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Recently acquired Hamilton 992 with 24hr dial, circa 1916. The inside of the case is engraved: PERSENTED TO ROY L. TRAYLOR – 1939-1941 - BY THE A.A. of S.R.E. & M.C.O. of A, Div 26. This is, of course, the Amalgamated Association of Street Railway Employees and Motor Coach Operators. The Union was founded in 1892 and Div 26 is Detroit.
The watch was sold advertising it as having a streetcar insignia. Did they mean the inscription or the back of the case or just the engraving? See photo.
A lot of questions here. Since the watch was made circa 1916, was it in service by employee(s) of the Street Railway and subsequently donated as a retirement gift to Mr. Traylor? As most of you know, the standards for streetcar/trolley watches were somewhat less than those required on the railroads – 17 jewels, I think, and 3 adjustments. This 992 met that and more and with a Canadian dial to boot. The DUR (Detroit United Railway) controlled most of the streetcar companies in Detroit until 1922 and the investors were Canadian. Did they impose higher standards warranting 992s with 24hr dials?
I discovered was this in the IN TRANSIT archives, vol 29-30. “ALL INTERURBAN TRAINMEN SHALL BE REQUIRED TO HAVE AND USE WHEN ON DUTY A STANDARD WATCH AS PRESCRIED BY THE COMPANY. CARDS SHALL BE FURNISHED FOR THE PURPOSE OF INSPECTION. ALL CITY TRAINMEN ARE REQUIRED TO HAVE A RELIABLE WATCH. And there’s tons more archives to go through
Regarding retirement gifts: it was common for fellow employees to pool resources to purchase a watch for a well-liked individual. Well, when I retired all I got was a lousy quartz wristwatch that could have come from Target. I guess I wasn’t well-liked.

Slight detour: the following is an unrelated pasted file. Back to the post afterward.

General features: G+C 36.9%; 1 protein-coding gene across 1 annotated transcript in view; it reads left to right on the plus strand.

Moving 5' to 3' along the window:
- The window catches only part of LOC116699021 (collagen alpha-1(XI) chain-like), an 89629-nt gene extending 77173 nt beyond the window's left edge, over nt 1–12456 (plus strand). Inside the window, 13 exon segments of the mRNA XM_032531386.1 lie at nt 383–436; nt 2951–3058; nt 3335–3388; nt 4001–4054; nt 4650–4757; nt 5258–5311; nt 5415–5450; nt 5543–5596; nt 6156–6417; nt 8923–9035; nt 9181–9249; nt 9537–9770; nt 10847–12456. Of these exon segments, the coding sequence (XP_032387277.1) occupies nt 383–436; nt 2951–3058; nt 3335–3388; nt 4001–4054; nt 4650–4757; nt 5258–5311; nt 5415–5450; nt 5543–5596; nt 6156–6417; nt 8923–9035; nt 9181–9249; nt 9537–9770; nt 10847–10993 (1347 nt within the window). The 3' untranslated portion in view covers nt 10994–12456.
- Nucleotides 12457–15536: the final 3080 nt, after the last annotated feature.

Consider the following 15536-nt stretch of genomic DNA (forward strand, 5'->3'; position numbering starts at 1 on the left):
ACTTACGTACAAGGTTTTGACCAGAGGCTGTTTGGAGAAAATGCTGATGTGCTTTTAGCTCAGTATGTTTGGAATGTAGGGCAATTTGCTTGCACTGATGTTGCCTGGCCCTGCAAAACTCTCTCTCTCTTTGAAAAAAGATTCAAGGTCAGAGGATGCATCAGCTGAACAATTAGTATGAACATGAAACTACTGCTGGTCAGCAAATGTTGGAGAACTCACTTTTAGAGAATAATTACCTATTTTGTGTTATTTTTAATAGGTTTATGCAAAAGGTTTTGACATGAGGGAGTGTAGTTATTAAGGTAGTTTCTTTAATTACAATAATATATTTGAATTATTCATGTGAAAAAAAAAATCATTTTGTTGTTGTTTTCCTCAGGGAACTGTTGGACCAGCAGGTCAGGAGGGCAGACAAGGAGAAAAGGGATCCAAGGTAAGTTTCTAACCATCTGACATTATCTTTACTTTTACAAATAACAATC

Looking more closely, The abbreviation PRES is beneath Traylor's name, apparently President of Div 26 between those years.
That case is a model A which was introduced around 1940. The serial number of the case also dates it to 1940 which is consistent with the retirement engraving. A 992 from 1916 would not have originally been in that case. If you post the serial number of the movement it will help to determine if the dial is correct. Better yet a picture of the movement and case frame will help. The dial looks nice especially with the hands that are on it.
Ser# 1,357,633. I place it circa 1916, so may not be the movement presented. Learning all the time!
Your movement dates to 1919 according to the Gelson list which is a very accurate way to date Hamilton watches.
Here’s the link to the list: Hamilton Movement Number Listings Preserved by John F. Gelson
The dial on your movement is correct for a 992 made in 1919. I’m still learning too and it’s possible that the movement originally presented was a 950E or a 950B. Are there any other case screw marks?
Richard: Here is pic of movt in case. Thanks for Hamilton ser # link.
Richard is entirely correct about the movement, hands and dial. They are a beautiful, very desirable, most likely original combination but I agree they do not belong in that case and here is why...
That case is as Richard explained the Case A which was introduced in 1940 and the earliest ones held either a 992-Elinvar or 950-Elinvar prior to the 992B introduction. Your case lines-up as being from the 1940-1941 time period, that fits perfectly with the presentation. These cases were used only with factory installed movements. If there are no other case-screw marks the original movement that came in your case would be as stated above.
My plan would be to place the movement in a 1919-era case and find a proper movement for thie later case.
1940 Hamilton Watch Company factory-cased watch advertising...
Good advice. Now if I only had a 1940 movt in a 1919 case! But worth finding both separately.
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